4 MIN. DE LECTURA
* Second-qtr GDP rose 3.7 pct vs earlier reading of 2.3 pct
* Weekly jobless claims fall more than expected
* World bourses gain after brutal week
* All 10 S&P sectors higher; led by energy
* Indexes up: Dow 1.57 pct, S&P 1.77 pct, Nasdaq 1.86 pct (Adds details, changes comment, updates prices)
By Tanya Agrawal
Aug 27 (Reuters) - U.S. stocks extended their rally on Thursday, raising hopes that the worst was behind the market, after further evidence that the U.S. economy was on a solid footing.
Data showed annual U.S. gross domestic product grew 3.7 percent in the second quarter - much faster than the previous estimate of 2.3 percent. Other data showed jobless claims fell more than expected last week, pointing to a steadily firming labor market.
"Today's GDP data shows that the U.S. economy's fundamentals are strong and are growing despite all the global headwinds," said Brad McMillan, chief investment officer for Commonwealth Financial in Waltham, Massachusetts.
The market surged on Wednesday after New York Fed President William Dudley said the case for a September rate hike seemed "less compelling" after recent market volatility due fears of slowing growth in China.
The U.S. Federal Reserve, which meets on Sept. 16-17, has said it will raise rates only when it sees a sustained recovery in the economy.
The Fed has kept interest rates at near zero, which has helped fuel the stock market to historic levels since the financial crisis. An interest rate hike makes debt more expensive, affecting companies' profit margins.
Kansas City Federal Reserve President Esther George, who has been arguing for a near-term U.S. rate hike, said on Thursday the Fed should now take a "wait and see" approach to hiking rates due to market volatility and China's economic slowdown.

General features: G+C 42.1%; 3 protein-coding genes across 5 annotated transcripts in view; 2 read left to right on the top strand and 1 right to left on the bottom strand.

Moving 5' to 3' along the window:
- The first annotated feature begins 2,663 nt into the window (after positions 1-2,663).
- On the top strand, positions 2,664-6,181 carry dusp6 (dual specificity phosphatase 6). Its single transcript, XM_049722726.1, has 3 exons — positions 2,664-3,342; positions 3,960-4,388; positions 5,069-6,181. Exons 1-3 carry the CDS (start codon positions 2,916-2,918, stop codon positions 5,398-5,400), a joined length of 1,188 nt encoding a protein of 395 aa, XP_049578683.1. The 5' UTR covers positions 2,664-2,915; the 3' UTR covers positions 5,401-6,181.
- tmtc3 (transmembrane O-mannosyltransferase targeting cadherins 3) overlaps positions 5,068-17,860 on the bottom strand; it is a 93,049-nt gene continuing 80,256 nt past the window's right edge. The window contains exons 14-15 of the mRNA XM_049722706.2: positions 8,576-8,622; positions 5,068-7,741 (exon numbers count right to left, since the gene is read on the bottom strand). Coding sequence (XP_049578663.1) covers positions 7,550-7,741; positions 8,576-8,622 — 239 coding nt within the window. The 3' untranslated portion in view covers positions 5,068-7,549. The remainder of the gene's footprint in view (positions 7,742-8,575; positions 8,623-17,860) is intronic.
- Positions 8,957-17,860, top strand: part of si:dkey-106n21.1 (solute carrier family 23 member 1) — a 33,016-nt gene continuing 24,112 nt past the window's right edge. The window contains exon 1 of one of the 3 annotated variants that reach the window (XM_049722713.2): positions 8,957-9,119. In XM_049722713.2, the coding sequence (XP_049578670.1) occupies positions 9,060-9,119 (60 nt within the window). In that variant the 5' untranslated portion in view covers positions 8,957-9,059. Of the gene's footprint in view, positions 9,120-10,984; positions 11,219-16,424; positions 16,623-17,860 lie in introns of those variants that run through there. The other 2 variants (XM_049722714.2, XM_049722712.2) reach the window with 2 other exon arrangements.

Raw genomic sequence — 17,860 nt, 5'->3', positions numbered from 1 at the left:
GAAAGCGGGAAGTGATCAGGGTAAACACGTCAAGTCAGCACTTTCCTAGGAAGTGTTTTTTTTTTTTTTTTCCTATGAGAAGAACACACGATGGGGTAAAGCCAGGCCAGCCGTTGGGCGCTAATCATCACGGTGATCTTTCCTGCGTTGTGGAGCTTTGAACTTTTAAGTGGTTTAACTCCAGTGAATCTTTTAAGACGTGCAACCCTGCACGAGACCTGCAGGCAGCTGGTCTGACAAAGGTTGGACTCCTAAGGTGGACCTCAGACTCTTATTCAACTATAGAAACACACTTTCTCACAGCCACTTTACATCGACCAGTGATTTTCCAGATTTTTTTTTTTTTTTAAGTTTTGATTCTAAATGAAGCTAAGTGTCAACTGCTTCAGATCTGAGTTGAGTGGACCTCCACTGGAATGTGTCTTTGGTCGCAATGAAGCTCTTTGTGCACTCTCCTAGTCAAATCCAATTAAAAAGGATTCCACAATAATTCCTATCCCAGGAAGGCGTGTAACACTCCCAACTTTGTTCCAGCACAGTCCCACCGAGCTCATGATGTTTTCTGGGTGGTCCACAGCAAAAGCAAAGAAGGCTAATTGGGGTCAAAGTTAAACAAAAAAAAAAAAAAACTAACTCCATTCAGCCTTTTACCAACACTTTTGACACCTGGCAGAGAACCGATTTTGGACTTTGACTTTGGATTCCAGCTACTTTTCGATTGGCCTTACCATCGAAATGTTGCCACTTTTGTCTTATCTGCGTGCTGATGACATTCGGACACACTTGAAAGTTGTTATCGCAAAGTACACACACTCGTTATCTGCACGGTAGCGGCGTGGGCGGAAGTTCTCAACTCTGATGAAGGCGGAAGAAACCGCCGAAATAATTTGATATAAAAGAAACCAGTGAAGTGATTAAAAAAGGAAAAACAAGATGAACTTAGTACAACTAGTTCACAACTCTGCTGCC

Investors will be keeping a sharp eye on an annual conference starting on Thursday of some of the world's top central bankers in Jackson Hole, Wyoming for further clues on the timing of a U.S. interest rate hike.
The market also got a rare dose of good news from China, where stocks snapped a brutal five-day losing streak.
However, investors remained cautious with the three main indexes still down for the month.
"I think in terms of sharp drops, the worst is probably behind us but it's going to take a while before we get back to normal and we might still see some downward risk," said Scott Brown, chief economist at Raymond James in St. Petersburg, Florida.
At 10:50 a.m. ET (1450 GMT) the Dow Jones industrial average was up 255.38 points, or 1.57 percent, at 16,540.89, the S&P 500 was up 34.32 points, or 1.77 percent, at 1,974.83 and the Nasdaq Composite was up 87.19 points, or 1.86 percent, at 4,784.73.
All 10 major S&P sectors were higher, with the energy index's 3.85 percent rise leading the advancers as oil prices jumped more than 4 percent. Chevron's 4.5 percent rise gave the biggest boost to the Dow.
Shares of Apple, which helped lead the market higher on Wednesday, were up 1.7 percent at $111.53. The stock provided the biggest boost to the S&P and the Nasdaq.
St Jude Medical rose as much as 15 percent in premarket trade after the Financial Times reported that Abbott Laboratories was preparing a $25 billion bid for the company.
But the stock pared much of those gains after an Abbott spokesman told Reuters it was not pursuing an offer. St Jude was up 4.9 percent at $72.74.
Tesla was up 7 percent at $240.42 after its Model S P85D received the highest possible score in test by influential magazine Consumer Reports.
Advancing issues outnumbered decliners on the NYSE by 2,480 to 480. On the Nasdaq, 1,994 issues rose and 662 fell.
The S&P 500 index showed no new 52-week highs and one new lows, while the Nasdaq recorded eight new highs and 26 new lows. (Reporting by Tanya Agrawal; Editing by Saumyadeb Chakrabarty)